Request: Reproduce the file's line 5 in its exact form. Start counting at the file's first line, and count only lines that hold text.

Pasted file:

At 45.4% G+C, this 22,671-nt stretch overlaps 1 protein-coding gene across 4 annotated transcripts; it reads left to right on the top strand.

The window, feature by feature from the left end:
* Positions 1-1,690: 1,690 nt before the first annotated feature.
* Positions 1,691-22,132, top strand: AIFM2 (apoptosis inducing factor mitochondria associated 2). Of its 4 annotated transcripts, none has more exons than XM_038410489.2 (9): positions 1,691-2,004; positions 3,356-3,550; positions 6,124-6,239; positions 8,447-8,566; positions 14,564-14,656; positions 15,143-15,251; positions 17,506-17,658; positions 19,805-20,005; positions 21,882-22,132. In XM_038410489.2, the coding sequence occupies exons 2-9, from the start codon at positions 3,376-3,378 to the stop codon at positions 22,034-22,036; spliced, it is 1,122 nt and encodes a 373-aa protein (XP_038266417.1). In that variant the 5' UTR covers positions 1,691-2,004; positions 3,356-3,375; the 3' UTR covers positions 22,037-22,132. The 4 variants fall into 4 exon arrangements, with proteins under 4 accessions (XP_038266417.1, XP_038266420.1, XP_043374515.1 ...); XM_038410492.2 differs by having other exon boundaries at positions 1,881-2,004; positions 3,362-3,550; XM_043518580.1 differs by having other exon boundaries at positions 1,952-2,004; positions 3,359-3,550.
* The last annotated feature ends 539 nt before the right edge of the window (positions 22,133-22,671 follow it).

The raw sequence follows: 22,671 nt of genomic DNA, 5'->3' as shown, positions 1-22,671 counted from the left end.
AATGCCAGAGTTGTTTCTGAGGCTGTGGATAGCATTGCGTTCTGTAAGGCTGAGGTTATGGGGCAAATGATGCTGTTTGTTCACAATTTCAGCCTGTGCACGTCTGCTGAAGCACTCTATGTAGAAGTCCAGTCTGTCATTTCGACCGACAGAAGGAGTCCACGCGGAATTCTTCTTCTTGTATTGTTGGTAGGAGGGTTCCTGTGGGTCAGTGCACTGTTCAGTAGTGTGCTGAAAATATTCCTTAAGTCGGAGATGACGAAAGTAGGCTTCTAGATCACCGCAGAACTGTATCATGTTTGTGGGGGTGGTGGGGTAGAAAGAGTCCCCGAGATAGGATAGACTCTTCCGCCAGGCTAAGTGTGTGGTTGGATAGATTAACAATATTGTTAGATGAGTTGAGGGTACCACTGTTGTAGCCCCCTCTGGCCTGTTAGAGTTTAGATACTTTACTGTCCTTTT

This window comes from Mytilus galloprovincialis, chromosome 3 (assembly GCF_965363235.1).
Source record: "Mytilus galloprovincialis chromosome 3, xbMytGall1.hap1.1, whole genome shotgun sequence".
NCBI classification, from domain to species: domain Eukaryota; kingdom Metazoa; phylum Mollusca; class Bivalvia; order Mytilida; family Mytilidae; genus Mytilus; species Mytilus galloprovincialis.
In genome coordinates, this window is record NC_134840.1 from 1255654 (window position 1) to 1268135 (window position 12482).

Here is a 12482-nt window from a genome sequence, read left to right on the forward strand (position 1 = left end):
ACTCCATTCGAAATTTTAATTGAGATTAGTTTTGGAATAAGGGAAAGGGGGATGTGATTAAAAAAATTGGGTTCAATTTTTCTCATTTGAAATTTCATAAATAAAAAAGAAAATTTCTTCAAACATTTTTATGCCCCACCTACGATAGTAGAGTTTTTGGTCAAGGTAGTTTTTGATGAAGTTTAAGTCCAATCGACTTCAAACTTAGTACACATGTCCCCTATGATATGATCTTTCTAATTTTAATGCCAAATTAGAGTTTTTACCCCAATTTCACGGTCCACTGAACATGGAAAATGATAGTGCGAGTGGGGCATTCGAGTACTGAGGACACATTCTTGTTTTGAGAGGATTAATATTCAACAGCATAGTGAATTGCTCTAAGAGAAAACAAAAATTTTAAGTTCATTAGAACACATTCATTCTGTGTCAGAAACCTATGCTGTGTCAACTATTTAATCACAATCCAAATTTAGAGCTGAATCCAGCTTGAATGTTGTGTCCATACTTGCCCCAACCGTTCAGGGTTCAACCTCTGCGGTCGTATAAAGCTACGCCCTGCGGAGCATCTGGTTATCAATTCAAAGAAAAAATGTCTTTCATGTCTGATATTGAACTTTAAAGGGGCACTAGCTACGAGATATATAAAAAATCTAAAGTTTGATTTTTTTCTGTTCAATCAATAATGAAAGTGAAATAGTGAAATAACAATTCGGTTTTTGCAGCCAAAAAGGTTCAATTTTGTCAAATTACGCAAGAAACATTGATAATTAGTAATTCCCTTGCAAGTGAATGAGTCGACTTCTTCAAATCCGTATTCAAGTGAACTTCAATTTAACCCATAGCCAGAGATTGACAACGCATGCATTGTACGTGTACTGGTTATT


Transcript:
* The last annotated feature ends 539 nt before the right edge of the window (positions 22,133-22,671 follow it).